Obtained from Mas Bakersfield, posted by Matt Munoz on March 8, 2006
Heritage of America Educational & Cultural Foundation will host a free
screening of Walkout — an HBO Films docudrama based on a protest staged
in 1968 by a group of Mexican-Americans students in east Los Angeles — 7 p.m.,
Monday, March 13, at the Bakersfield Fox Theater.
Directed by Oscar-nominated actor, Edward James Olmos (Stand and Deliver; Mi Familia) and produced by Moctesuma Esparza — a real-life member of the actual student uprising — “Walkout” is the first movie of its kind on the subject.
“Walkout” is currently on a statewide screening tour with several scheduled stops before the film debuts on the HBO cable network March 18.
Its special preview showing here in Bakersfield is owed to a “group project” by students from Cal State Bakersfield; Bakersfield College; and Taft College, all actively involved in promoting cultural awareness, according to Jess Nieto, executive director for Heritage of America.
“We look for films that are compatible with our mission to educate,” Nieto said. “The screening of Walkout in Bakersfield is a continuation of that effort.”
The peaceful action against the alleged injustices of the east Los Angeles public school system began after a group of student mentors inspired their classmates to protest what they viewed as direct discrimination toward students of Mexican descent.
Some of the allegations made at the time included the denial of bathroom facilities to Mexican students at lunchtime and the restriction from speaking Spanish in the classroom.
As problems worsened, concerned students reportedly approached school authorities with their grievances, but believed they were ignored.
After numerous attempts to bring notice to their cause, support grew outside of the high schools and into colleges and the local community.
Beyond the high school unrest, Walkout also includes the story of the Brown Berets, comprised primarily of older students from local colleges and universities.
Inspired by the Black Panther movement of the same era, the Brown Berets were said to be instrumental in the organization of the high school protest, working as advisers to the students.
Similar to the “Black Power” movement in the African-American community, the student walkouts of 1968 are also credited as giving birth to the urban Chicano civil rights movement.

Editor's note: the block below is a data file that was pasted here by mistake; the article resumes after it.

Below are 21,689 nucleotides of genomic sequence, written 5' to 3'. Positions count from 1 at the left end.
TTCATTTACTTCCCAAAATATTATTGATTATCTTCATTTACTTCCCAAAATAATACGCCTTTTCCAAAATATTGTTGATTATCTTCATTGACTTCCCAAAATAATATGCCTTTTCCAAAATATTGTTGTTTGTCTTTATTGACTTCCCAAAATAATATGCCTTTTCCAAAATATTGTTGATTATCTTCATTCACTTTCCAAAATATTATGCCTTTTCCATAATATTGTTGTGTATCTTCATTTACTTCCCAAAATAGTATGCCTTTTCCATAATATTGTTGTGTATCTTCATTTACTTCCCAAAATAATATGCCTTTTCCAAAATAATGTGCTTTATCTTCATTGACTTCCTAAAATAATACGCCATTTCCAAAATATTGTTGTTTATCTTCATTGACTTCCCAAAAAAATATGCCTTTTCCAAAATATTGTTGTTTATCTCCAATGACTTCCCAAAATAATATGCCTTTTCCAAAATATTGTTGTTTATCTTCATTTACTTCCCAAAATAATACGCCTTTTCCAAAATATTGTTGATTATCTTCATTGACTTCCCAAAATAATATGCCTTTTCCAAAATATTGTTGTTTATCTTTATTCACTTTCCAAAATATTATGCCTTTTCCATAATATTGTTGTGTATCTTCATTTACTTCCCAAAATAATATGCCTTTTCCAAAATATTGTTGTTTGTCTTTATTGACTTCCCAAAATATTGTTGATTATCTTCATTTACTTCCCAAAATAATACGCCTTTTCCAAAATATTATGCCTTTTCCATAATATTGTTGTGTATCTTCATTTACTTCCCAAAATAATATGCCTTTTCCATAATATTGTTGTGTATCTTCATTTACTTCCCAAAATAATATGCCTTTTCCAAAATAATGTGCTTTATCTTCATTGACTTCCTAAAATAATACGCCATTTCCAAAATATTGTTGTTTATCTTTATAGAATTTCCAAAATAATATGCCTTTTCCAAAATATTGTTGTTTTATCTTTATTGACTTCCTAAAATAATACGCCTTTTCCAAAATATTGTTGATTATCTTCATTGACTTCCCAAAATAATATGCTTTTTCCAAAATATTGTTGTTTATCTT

Staging simultaneous walkouts in five separate high schools in east LA, some students and members of the Brown Berets were ultimately arrested for their actions, but set free after students came to their aid and helped get the charges dropped. The group would be heroically named the “East LA 13.”
Esparza, who participated in the original student walkouts, was also a mentor to the students involved. His participation in getting the movie produced was 20 years in the making.
Seeing the movie project through to completion, Esparza described this experience as a “labor of love.”
Looking back on those turbulent and historical days, Esparza called the time as “a moment in which people took back their own power and there was a lot of emotion and joy.”
Of course, there was some inner conflict of sorts, according to Esparza.
“It was profoundly affecting to all of us back then, because the people that we had to break free from were our teachers, counselors and parents. These are the people that you ordinarily believe are there for you and inspire you,” Esparza said in a press release.
Olmos termed the walkouts a period of “education in America.”
“The key issue for the 1968 walkouts was that there was a real lack of cultural history being taught in the East LA school,” Olmos said in a press release.
“Basically, 70 to 90 percent of the children that lived in east LA and were going to school at the time were of Mexican-American descent, and knew very little about themselves.
“Even today, in the year 2006, they (students) still know very little about themselves.”
In addition to Olmos, “Walkout” also stars many of today’s most popular Latino actors, including Alexa Vega (Spy Kids, Sleepover); Michael Pena (Crash, Lords of Dogtown); Efren Ramirez (Napoleon Dynamite); Laura Elena Harring (Mulholland Drive); and Bodie Olmos, who portrays a young Moctesuma Esparza in the film.
Edward James Olmos and Esparza, along with some of the other actors from the film, plan to attend the Bakersfield screening of “Walkout,” according to the Heritage officials.
Beau Caballero, 37, a graduate student of education at Cal State Bakersfield, also plans to see the screening, saying he feels strongly about the struggles today’s younger generation often forget.
“It gives me a sense of pride,” said Caballero of the 1968 student walkouts. “To defy the very hand that feeds you is pretty incredible, and that’s what they did.”
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